Consistent with other skincare categories, the industry’s growth will be led by young Gen-Z consumers who are increasingly starting to care more about the ingredients, safety, function and technology of skincare products than a brand’s reputation.

Chinese Competitors

Historically, Western Europe (particularly France, Italy and Spain) has been the home of the derma-cosmetics market, yet recently there has been a gradual shift to East Asia and China. Domestic derma brands have enjoyed unprecedented success through their unique positioning, specific ingredients and key influencer/celebrity marketing. Soochow Securities found that Chinese consumers typically report different skincare problems and demands compared with foreign consumers. Chinese derma brands are paying close attention to distinct local demands, giving them a marginal market advantage.

China’s rich natural plant resources and extraction technologies, along with help from leading original cosmetic equipment manufacturers and raw material products.

Notable Chinese derma players include: Pien Tze Huang, Dr. Yu, QuadHa and Yunnan Botanee Bio-Tech; all of whom include some form of Chinese herbal/medical ingredients that Chinese consumers are familiar with. Yunnan Botanee Bio-Tech IPOd in 2021, reaching revenue of $17.31 billion and a market cap of $10.67 billion.

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Source: WINONA

Botanee Bio-Tech’s skincare line WINONA 薇诺娜 has become popular in China for sensitive skin. The company claims to be a direct competitor of international brands such as Vichy (owned by L’Oréal), La Roche-Posay, and Avène. Indeed, during last year’s 618 ecommerce shopping festival in June, Winona was the only Chinese brand in the top ten beauty brands on Tmall, and it was also listed in the top three on JD.com and Douyin.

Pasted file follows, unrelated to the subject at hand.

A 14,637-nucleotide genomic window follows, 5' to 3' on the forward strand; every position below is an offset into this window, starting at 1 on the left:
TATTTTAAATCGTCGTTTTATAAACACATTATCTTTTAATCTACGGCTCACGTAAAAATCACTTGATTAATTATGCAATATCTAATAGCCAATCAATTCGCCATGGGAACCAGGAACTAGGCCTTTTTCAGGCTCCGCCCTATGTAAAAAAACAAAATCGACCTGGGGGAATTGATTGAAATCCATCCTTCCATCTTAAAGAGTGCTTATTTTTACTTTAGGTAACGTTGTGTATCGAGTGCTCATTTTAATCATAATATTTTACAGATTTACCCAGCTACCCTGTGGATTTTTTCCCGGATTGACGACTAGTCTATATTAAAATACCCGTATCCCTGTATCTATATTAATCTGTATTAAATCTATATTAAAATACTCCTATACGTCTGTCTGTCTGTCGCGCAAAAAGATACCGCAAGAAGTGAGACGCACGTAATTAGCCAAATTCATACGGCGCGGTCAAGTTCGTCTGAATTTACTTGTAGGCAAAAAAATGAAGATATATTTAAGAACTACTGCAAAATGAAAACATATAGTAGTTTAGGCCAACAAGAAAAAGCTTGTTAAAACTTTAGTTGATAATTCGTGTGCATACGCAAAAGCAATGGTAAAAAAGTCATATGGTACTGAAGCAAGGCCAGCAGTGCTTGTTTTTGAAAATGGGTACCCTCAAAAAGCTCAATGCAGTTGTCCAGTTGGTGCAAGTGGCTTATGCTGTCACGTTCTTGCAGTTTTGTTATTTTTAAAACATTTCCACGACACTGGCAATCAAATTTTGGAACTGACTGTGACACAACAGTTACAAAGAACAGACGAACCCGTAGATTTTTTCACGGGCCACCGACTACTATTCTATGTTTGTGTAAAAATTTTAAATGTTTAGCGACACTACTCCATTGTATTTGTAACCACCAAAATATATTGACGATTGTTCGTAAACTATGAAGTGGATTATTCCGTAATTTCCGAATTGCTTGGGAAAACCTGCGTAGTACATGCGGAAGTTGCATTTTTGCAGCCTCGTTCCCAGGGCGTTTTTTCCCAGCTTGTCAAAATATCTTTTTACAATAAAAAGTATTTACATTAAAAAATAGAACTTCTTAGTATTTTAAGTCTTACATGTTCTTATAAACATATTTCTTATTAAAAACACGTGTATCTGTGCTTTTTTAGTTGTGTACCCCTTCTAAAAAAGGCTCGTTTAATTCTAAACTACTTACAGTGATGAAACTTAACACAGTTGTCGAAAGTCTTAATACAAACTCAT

On July 8th 2023, Singapore hosted the 25th World Congress of Dermatology, often referred to as the “Olympics of Dermatology”, with top Chinese derma skincare brand, WINONA, emerging as the main focus of the conference. Since being established in 2010, WINONA has led the dermatology skincare market in China, largely due to its rigorous scientific pursuits, meticulous product development and cooperation with key online influencers. It has also drawn on its hometown of the Yunnan province in southwestern China, which is known for its medicinal species of plants.

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Source: Inside Observer

In 2019, WINONA accounted for 20.5% of total sales of derma skincare products in China. In the first half of 2021, their revenues from functional skincare products reached 1.2 billion yuan, growing almost 200% from the previous year. In 2022, WINONA accounted for 91.8% of its parent company’s (Botanee) total revenue.